Resilience is sometimes not a choice.

I won’t lie, I hate the narrative that has associated itself with Karachi about its resilience. It has started to grate on my nerves and sounds like nothing but a placating cop-out from the powers that be.

As a person born and raised in Karachi I’m aware of its resilience. As someone who watched dead bodies being wheeled into Civil Hospital after shootings, I’ve witnessed it firsthand.

As a person whose family is considered the largest majority in Karachi, consisting of primarily immigrant family members, I’ve called Karachi home more than many other people who own my city because they found employment here or got married here. I was born here and have roots here . I call it home.

I can’t agree with the narrative that Karachi is resilient. Karachi is helpless. Karachi doesn’t have autonomy. Karachi doesn’t have control. That’s the real narrative.

When we change a lack of policy to an abundance of grit and tenacity, we discount the morbidity and mortality that occurs due to the lack of policy. Karachi is a big city like Tehran, Mumbai, New York City, Toronto and Shanghai. Karachi should be managed as such.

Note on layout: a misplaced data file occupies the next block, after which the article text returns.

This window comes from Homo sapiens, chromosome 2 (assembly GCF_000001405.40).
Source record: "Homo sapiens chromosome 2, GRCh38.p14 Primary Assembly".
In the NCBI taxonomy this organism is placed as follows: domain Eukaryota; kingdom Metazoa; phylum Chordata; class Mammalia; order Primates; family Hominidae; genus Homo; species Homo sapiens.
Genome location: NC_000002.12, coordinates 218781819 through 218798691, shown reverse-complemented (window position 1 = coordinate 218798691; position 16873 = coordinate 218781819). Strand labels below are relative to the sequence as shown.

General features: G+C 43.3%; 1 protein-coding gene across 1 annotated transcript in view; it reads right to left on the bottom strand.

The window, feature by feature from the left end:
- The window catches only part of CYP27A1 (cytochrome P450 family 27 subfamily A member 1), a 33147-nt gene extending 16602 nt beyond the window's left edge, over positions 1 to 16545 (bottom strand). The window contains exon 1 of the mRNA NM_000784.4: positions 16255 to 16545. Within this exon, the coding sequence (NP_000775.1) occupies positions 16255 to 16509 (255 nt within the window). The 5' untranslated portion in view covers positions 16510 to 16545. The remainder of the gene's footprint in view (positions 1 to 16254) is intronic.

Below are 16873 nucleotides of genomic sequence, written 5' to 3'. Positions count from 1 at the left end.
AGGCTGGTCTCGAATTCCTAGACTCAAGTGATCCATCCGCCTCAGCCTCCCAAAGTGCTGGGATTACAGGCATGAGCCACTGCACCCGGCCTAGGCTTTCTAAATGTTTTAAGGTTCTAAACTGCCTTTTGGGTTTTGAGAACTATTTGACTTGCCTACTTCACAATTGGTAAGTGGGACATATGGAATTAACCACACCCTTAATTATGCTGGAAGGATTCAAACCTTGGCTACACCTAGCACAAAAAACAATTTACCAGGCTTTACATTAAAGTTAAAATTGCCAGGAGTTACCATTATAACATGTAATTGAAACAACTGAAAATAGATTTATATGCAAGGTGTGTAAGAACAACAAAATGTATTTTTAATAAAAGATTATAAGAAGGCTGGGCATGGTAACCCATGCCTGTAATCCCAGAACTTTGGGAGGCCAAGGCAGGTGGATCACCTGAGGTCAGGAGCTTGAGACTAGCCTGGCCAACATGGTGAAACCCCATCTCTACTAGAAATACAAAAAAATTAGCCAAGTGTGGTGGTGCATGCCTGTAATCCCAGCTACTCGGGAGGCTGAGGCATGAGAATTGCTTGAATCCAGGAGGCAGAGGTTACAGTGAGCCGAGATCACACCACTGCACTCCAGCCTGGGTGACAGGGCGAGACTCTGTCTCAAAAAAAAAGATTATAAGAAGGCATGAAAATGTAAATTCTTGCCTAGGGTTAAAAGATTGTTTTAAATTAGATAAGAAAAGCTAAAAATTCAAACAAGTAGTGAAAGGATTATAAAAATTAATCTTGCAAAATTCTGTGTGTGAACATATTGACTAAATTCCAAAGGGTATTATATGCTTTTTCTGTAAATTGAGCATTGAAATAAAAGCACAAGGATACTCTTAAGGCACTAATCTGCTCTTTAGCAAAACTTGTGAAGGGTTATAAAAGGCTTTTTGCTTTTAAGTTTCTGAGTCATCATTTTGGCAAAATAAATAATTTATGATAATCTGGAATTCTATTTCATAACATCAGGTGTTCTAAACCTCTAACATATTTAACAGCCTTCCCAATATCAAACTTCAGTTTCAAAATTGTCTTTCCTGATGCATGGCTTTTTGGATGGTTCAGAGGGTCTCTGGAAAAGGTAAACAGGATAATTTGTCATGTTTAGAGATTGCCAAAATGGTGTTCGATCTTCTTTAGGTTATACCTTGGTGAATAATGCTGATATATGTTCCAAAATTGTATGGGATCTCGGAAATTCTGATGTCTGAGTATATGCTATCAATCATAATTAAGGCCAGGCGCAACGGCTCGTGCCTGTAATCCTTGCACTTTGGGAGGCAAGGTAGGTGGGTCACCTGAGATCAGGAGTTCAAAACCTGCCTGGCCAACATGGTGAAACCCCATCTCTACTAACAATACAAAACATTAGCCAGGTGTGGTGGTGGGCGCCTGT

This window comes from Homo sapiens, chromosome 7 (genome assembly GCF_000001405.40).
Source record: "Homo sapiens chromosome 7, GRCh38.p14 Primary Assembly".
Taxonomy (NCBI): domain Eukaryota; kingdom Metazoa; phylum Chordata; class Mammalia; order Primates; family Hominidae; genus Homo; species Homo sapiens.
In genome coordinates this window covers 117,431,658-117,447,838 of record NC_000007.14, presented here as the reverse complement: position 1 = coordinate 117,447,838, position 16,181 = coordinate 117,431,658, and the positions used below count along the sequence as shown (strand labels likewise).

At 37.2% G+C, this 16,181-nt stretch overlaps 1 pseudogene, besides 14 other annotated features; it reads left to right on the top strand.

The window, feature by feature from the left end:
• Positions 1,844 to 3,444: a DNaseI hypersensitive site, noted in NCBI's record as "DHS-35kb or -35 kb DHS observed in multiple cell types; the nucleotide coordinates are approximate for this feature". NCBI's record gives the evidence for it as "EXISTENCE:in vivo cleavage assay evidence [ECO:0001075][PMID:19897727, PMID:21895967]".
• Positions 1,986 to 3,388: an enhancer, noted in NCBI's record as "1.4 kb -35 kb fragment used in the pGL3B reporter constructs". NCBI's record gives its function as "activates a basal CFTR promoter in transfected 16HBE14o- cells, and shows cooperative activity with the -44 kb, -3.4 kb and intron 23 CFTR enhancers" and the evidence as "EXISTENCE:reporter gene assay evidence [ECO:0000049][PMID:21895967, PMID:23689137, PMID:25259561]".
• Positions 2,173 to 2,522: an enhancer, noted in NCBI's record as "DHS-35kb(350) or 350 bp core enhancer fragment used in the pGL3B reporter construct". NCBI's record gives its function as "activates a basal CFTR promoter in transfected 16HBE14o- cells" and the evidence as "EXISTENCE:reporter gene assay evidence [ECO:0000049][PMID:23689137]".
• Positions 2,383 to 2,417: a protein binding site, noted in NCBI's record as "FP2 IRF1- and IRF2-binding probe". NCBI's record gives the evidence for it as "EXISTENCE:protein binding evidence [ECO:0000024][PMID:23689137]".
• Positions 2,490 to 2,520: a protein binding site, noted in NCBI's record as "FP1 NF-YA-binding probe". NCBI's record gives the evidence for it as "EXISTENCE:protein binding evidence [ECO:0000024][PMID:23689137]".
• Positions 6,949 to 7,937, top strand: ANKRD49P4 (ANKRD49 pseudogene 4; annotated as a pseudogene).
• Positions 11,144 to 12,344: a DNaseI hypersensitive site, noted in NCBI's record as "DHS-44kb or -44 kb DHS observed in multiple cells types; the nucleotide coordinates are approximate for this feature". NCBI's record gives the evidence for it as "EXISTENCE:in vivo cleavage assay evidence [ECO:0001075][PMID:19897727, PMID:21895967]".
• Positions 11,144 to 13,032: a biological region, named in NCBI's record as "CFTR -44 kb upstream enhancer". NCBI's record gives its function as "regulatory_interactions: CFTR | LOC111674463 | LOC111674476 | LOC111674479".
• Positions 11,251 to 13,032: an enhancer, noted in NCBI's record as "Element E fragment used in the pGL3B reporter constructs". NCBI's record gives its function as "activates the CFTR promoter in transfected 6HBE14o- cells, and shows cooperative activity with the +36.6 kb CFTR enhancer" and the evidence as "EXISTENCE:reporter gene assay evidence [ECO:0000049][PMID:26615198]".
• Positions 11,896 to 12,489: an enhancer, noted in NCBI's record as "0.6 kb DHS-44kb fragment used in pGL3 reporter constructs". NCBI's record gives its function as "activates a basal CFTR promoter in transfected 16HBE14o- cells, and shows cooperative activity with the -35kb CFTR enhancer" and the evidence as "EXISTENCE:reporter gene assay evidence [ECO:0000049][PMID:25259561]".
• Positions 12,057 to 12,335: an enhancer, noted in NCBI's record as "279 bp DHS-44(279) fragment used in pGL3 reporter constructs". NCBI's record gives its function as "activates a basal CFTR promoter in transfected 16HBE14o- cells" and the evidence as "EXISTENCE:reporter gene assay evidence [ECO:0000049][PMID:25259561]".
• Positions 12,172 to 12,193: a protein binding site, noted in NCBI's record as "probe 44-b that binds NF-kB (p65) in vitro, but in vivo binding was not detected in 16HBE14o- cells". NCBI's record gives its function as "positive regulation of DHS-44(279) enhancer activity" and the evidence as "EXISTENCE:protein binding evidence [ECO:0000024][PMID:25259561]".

My city’s resilience shouldn’t be the reason why it’s neglected. My city’s resilience shouldn’t be celebrated over dead bodies, electrocution, lost limbs and fallen trees. It shouldn’t be why people gloss over days of loss of power, lack of water and a dearth of basic amenities.

Wall slides occurred during the recent flooding of Karachi because of a thunderstorm and a rainstorm that was clearly predicted. We are talking about predicting Ramadan for the next ten years. And we couldn’t save a huge number of lives by acting on timely weather reports?

Here’s why I object to people finding refuge in our resilience. Our resilience has become the reason why we are neglected. It has become an excuse for non-delivery on promises. It has become my heartache. It has become Karachi’s death.

So what do you suggest we do? What part of us tells you that it’s resilience that keeps us alive and reasonably happy?

For the people of Karachi, resilience isn’t a choice. What the rest of Pakistan calls resilience is a tragedy that Karachi takes on its chin because it has no other way.

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